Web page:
Cardiovascular Sciences

Cardiovascular science explores the workings of the heart and vascular systems in addition to associated diseases and disorders. Learn about careers in the field, job duties, salary info and related degree programs.

Is Cardiovascular Science for Me?

Career Description

Cardiovascular science is the study of the function, structure, disorders and diseases of the vascular system, heart and blood. Job titles in cardiovascular science include perfusionist, invasive cardiovascular technologist, cardiologist and cardiovascular research scientist.

Invasive cardiovascular technologists serve as members of cardiac catheterization teams. You could assist physicians who perform angiograms or other cardiac catheterization procedures. Your duties may include monitoring vital signs, comforting the patient and charting health information. Perfusionists work as a member of a surgical team to operate heart and lung equipment. The equipment takes over the functions of heart and lungs by pumping and oxygenating the blood during surgical procedures. You could work with a physician to set up an external circulatory system for use in heart-related surgeries, such as organ transplant and chemotherapy.

Employment Information

According to the U.S. Bureau of Labor Statistics (BLS), employment opportunities for cardiovascular technologists and technicians were expected to grow by 30% from 2012-2022 ( The BLS also reports that cardiovascular technologists and technicians earned median pay of $53,210 in 2013. reported in 2014 that medical perfusionists earned median pay of $88,626. The BLS reports that jobs for physicians and surgeons, including cardiologists, are expected to increase 18% from 2012-2022; the 2013 median annual pay rate was greater than $187,200. Medical scientists, such as cardiovascular research scientists, can expect job growth of 13%; the BLS also reports that the 2013 median salary for this occupation was $79,840.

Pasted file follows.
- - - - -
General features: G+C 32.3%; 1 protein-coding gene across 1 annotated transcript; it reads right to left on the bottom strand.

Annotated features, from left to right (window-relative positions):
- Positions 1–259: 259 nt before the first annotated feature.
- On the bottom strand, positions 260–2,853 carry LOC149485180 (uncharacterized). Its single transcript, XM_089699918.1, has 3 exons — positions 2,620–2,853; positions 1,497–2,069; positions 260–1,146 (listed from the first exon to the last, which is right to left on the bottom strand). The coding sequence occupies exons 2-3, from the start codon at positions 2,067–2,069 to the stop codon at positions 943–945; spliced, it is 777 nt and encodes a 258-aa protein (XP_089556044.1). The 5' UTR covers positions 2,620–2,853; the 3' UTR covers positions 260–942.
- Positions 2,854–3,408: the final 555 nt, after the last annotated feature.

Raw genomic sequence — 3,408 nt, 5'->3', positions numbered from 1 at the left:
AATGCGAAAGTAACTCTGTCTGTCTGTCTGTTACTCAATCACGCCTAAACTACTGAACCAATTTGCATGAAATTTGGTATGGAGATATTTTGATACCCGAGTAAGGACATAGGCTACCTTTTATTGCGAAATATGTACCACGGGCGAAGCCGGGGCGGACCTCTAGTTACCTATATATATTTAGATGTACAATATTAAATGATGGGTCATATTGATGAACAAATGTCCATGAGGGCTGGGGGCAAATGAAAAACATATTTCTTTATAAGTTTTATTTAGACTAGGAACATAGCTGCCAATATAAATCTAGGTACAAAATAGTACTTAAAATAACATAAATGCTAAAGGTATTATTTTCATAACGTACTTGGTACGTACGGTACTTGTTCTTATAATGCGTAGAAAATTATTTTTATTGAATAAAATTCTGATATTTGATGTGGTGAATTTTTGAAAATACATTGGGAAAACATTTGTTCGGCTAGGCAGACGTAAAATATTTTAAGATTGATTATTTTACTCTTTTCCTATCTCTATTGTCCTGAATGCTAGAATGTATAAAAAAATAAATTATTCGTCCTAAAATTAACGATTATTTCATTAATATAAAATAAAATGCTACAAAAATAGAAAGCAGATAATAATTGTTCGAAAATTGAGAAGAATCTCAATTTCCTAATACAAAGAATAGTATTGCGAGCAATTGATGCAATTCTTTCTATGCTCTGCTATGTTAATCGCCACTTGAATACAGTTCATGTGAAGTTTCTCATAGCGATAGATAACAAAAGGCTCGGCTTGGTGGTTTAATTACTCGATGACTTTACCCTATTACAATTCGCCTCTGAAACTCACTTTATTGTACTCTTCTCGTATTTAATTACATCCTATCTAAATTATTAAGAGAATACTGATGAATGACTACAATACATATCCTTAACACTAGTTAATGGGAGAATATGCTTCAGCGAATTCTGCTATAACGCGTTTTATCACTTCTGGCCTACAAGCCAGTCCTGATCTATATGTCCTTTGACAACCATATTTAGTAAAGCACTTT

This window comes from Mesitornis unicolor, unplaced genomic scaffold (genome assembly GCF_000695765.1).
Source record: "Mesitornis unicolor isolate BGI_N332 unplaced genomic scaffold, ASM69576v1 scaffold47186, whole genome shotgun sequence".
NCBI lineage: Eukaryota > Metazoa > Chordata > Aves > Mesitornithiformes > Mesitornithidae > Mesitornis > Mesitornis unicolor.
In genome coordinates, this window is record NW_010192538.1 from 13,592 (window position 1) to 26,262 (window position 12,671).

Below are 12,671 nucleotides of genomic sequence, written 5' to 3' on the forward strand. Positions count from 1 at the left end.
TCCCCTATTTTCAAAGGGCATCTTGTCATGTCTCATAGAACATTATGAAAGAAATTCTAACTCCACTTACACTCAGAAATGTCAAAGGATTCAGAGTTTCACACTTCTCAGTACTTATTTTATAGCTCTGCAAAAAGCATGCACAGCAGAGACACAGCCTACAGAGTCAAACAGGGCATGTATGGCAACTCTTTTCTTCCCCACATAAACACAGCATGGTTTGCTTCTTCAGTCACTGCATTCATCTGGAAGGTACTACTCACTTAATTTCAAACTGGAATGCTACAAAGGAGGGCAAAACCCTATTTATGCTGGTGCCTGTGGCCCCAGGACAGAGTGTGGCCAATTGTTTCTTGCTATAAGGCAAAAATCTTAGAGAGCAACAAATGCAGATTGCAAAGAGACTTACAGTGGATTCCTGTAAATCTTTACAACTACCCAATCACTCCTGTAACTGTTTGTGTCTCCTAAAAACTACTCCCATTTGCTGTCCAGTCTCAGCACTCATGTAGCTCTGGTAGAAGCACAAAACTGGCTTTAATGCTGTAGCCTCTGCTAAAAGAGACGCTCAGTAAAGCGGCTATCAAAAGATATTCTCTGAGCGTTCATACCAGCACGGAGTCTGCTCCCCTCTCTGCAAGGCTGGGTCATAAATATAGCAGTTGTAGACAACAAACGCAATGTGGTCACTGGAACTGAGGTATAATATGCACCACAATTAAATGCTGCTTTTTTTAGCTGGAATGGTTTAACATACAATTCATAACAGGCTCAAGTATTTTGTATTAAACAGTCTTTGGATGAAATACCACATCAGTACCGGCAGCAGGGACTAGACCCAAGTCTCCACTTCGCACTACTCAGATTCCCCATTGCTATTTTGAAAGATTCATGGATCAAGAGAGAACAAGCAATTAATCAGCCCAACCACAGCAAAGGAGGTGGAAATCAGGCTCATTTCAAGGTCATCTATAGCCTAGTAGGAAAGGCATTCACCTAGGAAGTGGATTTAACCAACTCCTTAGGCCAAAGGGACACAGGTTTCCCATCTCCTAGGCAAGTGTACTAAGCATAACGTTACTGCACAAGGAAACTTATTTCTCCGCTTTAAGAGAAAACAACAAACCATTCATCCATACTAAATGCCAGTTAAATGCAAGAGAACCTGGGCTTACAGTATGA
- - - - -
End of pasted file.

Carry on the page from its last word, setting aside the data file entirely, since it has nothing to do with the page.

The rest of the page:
How Can I Work in Cardiovascular Science?


Most invasive cardiovascular technologists hold an associate's degree in invasive cardiovascular technology, according to the BLS. You may also choose to become a registered cardiovascular invasive specialist (RCIS) through Cardiovascular Credentialing International. Perfusionists may complete bachelor's, post-baccalaureate or master's degree programs in a cardiovascular or perfusion science, such as perfusion technology, clinical perfusion or cardiovascular perfusion. Individuals who wish to pursue a medical research career in cardiovascular sciences typically have a Ph.D. in a biological science, while some have a Doctor of Medicine (M.D.) degree.


To become a physician, you'll need to get licensed in your state. This involves holding an M.D. and passing the United States Medical Licensing Examination, among other requirements depending on the state.

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